I read an article recently about Martin Lawrence renting out his house for 200k a month. (this is relevant)
In the commentary section I saw a lot of people cry foul, and go on about how 'even if they had that kind of money they wouldn't do it'.
That attitude right there is the nature of the problem this country faces. You see, if you had enough money you would definitely rent a place like that. Why? Because at some point money means nothing to you. Money is meaningless except as a concept.
Try this experiment:
Imagine that you're willing to flip a coin as a bet with some money.
Would you bet .02 cents? Probably.
$1,000,000,000? <-- incidentally this is 1/4 what that bank recently flipped a coin on. They don't seem too upset about it.
and so on.
Where you sit on that is determined by how much money actually means to you. After a certain point the smaller amounts like '$1 to $10.' don't really make a difference one way or another in your life.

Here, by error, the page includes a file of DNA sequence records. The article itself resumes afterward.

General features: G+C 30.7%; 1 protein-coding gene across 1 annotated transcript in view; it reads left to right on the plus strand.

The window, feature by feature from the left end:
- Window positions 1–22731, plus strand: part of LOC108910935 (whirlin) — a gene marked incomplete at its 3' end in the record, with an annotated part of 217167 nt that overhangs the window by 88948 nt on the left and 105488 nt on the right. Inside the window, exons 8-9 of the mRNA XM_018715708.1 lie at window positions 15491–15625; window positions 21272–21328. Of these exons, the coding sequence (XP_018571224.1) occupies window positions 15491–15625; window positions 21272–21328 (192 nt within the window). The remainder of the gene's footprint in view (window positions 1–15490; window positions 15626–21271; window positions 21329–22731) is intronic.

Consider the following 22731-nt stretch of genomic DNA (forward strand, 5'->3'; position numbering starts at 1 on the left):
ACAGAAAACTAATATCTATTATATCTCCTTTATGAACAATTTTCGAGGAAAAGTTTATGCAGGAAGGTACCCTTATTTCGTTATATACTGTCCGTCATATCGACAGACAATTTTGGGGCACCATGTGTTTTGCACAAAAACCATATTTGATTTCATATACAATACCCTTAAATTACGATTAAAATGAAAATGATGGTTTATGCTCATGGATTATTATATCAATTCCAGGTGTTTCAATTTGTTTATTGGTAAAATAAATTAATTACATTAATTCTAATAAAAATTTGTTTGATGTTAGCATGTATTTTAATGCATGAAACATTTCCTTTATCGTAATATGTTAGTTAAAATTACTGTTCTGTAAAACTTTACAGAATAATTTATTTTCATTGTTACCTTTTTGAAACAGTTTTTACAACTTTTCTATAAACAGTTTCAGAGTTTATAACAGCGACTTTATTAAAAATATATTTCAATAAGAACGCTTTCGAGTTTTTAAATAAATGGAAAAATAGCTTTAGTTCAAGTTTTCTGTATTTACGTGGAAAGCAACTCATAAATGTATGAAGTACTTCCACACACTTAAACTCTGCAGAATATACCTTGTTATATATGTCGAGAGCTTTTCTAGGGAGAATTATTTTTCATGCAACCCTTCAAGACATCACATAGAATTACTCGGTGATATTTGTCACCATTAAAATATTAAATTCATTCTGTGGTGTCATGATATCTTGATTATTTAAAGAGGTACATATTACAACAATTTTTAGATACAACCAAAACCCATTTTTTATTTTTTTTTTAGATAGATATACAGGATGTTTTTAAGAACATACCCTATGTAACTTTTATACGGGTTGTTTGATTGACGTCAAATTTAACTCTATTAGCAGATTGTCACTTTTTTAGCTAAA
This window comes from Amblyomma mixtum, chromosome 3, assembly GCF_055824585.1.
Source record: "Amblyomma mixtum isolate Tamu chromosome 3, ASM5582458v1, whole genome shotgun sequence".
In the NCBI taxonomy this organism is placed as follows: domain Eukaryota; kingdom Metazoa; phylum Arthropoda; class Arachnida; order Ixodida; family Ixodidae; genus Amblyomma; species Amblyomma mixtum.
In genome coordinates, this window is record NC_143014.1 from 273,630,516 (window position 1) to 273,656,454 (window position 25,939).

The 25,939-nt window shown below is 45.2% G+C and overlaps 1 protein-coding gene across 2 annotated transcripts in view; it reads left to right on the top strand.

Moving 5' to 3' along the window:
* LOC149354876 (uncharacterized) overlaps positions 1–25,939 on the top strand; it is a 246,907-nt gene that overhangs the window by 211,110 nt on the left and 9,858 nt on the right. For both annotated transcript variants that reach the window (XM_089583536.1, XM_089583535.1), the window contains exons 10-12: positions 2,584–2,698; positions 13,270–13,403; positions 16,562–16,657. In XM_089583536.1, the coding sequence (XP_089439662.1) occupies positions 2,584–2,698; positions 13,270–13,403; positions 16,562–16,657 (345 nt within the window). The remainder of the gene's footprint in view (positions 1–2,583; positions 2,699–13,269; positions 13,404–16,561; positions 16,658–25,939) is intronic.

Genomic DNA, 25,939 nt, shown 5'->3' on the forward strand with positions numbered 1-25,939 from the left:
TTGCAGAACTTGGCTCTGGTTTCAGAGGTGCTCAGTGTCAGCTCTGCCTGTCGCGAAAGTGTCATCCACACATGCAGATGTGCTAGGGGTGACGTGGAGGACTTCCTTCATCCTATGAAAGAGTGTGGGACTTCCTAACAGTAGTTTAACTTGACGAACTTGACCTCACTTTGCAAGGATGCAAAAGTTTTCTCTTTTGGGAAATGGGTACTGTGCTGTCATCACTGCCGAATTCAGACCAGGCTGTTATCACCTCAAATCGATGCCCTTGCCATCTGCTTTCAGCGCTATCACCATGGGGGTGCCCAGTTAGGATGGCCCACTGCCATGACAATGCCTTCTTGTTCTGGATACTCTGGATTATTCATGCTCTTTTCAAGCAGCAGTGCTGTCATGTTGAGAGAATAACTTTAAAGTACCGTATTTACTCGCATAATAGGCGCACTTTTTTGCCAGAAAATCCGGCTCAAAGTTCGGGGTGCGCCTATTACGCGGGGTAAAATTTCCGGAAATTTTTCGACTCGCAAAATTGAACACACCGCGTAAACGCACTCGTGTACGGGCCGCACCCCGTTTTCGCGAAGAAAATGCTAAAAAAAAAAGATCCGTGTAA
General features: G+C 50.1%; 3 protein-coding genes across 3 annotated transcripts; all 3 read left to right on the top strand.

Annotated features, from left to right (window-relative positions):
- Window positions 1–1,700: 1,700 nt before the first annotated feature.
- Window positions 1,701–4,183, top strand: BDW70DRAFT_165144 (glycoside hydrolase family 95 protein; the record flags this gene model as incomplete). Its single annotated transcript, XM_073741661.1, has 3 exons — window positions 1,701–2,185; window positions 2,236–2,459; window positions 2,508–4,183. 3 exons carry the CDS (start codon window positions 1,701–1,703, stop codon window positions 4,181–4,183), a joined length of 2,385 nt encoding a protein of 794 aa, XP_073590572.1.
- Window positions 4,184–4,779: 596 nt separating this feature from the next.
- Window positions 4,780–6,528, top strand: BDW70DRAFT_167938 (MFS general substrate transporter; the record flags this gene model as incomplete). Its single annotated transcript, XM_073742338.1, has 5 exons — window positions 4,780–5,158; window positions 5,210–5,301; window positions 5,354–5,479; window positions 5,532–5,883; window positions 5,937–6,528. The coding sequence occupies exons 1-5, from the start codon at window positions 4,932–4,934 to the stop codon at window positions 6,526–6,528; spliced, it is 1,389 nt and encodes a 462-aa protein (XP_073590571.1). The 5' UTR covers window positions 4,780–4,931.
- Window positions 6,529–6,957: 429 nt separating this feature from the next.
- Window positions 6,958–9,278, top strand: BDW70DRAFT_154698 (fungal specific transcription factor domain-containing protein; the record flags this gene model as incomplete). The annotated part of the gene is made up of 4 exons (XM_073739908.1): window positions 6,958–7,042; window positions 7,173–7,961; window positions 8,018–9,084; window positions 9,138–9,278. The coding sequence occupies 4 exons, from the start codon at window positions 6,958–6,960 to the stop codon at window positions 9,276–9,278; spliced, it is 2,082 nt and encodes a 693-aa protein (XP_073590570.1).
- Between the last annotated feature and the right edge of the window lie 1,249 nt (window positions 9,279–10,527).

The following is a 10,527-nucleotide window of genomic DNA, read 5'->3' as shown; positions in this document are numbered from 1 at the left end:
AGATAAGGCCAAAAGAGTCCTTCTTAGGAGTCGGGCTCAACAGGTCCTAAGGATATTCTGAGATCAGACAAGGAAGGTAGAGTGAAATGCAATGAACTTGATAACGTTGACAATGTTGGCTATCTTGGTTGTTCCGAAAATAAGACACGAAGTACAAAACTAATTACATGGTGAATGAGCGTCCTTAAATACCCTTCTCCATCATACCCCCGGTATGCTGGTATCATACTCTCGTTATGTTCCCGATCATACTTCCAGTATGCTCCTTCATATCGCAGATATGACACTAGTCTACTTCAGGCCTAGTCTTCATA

However in Thailand, where the average minimum wage is between 150-200 Baht (around six dollars), that is a big chunk of your daily wages. 
So how much money does it take that 200k a month is meaningless to you?
If you take in over 20 million dollars a year, then that amount means nothing. You won't even notice it on your budget. These are the kind of people who're influencing our countries policies. Some refer to them as the 1%, though honestly I think it's more like the 5%.
The kind of people we're talking about here, are mostly millionaires who honestly have little to no idea what it means to make actual choices. Choices like: get a car or remodel the kitchen. They can just do both without even a blink. To them, doing something, taking a vacation, painting the house... those are meaningless questions.
See the note about that bank? The reason they don't feel upset about it is because who cares? It doesn't matter to them. Even if they were fired and could never work again in their lives it won't impact their lifestyle one tiny bit.